Airline baggage: It's time to start packing light and ditching checked luggage

If there was ever a time to seriously think about travelling with only carry-on, it's now.

The depleted workforce at airports means long baggage delays are more frequent and lost luggage is an increased possibility.

Like most travellers, I've suffered those nail-biting moments when my bag doesn't appear on the carousel until it is finally the last item wobbling down the belt after everyone else seems to have gone.

I've had suitcases delayed many times – one for a whole year before I got it back. I've had bags delivered two, three, four days after arrival. That's not so bad when you're arriving at home but when you've landed in Vienna in your flight pyjamas and your travel insurance is only going to cover the price of replacement underwear, it's not so much fun.

I usually travel with a spare set of clothes in my carry-on, which has led me to wonder lately - why check in a suitcase at all?

Some people manage an entire trip with just an overnight bag and I'm full of admiration for them. One well-travelled friend has refined her kit to a few pieces of what is now called "athleisure"- leggings, hoodies and sneakers – that roll up into small balls, don't crease and can be hand-washed and dried in the bathroom (even, at a pinch, at the airport, using the hand dryer).

When she cruises and it's a formal night, she simply unrolls a long black jersey dress and pops it on. She wears the dress with sneakers, as evening shoes take up precious space. Admittedly, you need some confidence for this look. But in the end, your memories are going to be of the fun you had, not the judgment of others.

I've been trying to emulate her for years, but I've never managed it. When I went to Europe last December, I tried, but I had to pack for two climates – a milder one in the south of France and freezing in Paris. And I had to bring dressy clothes for dinners and parties. That's my excuse. I ended up packing five pairs of shoes when two would have done.

I went to Fiji last month and I thought it was finally an opportunity to travel light. What more do you need at an all-inclusive resort than a pair of bathers and a sarong?

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And, in fact, that turned out to be more than I needed. The sarong was supplied.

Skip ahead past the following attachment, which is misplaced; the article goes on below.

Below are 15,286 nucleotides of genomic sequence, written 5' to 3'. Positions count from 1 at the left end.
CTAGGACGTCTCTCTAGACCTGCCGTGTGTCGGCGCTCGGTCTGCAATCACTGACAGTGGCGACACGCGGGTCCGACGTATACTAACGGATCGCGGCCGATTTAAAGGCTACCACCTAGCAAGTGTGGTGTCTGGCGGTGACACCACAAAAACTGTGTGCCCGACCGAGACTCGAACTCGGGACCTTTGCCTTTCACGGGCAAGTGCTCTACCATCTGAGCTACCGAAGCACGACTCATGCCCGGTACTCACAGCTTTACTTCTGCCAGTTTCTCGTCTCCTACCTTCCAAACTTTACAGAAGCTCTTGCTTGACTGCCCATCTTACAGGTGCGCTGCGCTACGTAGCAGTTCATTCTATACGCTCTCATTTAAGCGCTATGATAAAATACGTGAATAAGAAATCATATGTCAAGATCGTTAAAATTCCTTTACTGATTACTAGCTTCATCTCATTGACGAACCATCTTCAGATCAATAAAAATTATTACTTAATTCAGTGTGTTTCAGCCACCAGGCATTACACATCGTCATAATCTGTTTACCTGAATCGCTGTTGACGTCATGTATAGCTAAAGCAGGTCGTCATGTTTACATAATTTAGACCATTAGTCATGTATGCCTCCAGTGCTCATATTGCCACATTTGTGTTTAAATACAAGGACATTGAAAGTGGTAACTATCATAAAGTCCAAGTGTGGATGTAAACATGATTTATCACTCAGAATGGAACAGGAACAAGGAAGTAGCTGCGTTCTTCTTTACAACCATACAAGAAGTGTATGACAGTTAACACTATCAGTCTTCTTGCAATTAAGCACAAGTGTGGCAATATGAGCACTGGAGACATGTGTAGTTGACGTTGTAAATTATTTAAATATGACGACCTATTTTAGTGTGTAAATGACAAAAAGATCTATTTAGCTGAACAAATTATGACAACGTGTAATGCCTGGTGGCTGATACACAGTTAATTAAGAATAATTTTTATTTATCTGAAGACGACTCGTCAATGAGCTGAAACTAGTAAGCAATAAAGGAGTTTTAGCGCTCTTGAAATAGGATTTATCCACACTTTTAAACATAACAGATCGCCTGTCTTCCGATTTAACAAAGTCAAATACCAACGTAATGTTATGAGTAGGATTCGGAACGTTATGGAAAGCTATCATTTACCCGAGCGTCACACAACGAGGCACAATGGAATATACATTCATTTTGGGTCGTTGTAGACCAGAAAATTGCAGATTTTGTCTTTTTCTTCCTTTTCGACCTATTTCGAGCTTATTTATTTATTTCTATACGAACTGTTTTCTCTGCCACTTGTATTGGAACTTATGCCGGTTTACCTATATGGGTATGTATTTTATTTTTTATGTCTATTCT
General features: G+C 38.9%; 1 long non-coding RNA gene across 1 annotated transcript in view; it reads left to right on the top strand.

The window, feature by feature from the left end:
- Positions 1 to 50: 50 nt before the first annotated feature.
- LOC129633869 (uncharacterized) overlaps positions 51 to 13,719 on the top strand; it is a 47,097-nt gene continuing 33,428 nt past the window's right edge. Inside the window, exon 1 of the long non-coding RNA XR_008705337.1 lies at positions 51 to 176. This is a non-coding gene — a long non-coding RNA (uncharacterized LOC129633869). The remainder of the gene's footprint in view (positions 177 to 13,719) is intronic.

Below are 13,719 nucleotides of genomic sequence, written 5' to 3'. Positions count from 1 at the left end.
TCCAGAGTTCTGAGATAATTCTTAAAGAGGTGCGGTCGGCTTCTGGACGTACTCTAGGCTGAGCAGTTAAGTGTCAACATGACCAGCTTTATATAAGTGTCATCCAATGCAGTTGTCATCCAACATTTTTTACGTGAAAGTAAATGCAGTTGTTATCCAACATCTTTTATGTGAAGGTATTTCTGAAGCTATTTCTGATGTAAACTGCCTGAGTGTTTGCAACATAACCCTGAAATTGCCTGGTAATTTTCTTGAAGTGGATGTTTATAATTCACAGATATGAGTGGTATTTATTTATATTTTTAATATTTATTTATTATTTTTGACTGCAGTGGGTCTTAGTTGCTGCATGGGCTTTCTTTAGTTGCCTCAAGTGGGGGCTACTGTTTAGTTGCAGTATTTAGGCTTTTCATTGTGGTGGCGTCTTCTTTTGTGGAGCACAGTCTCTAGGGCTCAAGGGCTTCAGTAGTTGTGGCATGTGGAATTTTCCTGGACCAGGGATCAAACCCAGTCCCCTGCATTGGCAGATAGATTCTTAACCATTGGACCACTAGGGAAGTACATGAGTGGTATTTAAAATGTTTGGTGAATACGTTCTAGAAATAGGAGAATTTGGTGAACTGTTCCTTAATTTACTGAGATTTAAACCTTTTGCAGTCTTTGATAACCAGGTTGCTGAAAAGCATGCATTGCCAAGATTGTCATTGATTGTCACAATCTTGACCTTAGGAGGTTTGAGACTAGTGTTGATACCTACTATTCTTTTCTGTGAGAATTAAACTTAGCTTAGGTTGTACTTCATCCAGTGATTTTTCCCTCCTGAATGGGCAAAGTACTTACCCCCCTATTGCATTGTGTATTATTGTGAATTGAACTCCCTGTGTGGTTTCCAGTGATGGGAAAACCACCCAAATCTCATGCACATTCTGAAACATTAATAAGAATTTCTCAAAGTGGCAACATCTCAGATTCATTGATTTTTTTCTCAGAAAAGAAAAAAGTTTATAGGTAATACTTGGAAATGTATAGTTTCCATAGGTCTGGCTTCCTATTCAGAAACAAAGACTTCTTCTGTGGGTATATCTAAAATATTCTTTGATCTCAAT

But it was too much of a leap of faith for me. Even my "reduced" quantity of clothing filled a small suitcase. Ironically, if that suitcase had been lost, I would have been fine with just the swimsuit, sarong and undies I took on the plane, just in case. I didn't wear a pair of shoes the whole time at the resort.

On this trip, I met a peripatetic couple who have learnt through experience never to check in a suitcase. For years, they've limited themselves to what luggage is permitted in the cabin. If they're going to cold climates, they carry lightweight puffer jackets. Each passenger wears one pair of shoes and packs one other. They never take toiletries. Instead, they buy everything they need at the destination.

Seasoned light packers dress in layers for the plane. Flights are usually cold anyway, so a big puffy jacket or sweater can come in handy. Books and devices can be carried under your arm and aren't usually part of the 10 kilogram total. If you're smart about what kind of handbag or shoulder bag you take, you can fit quite a bit into that as well.

Essential face creams and liquids can be decanted into small reusable plastic bottles and pots (MUJI makes good ones) and then placed in a zip-lock plastic bag for passing through the security checkpoint.

I've observed that a lot of business travellers have worked out the suit bag thing quite well, bringing their clothes on hangers plus a shoulder bag or roll-on for their laptops and devices. People in business class can take two small bags in the cabin, which is all they need in many circumstances.

If you're travelling with babies or children (I've been there) it's another story. But for a solo traveller like me, there's no excuse. Maybe wearing all my clothes for Paris on the plane is an airbridge too far, but I can dispense with the suitcase on my next barefoot holiday. Possibly.

lee.tulloch@traveller.com.au

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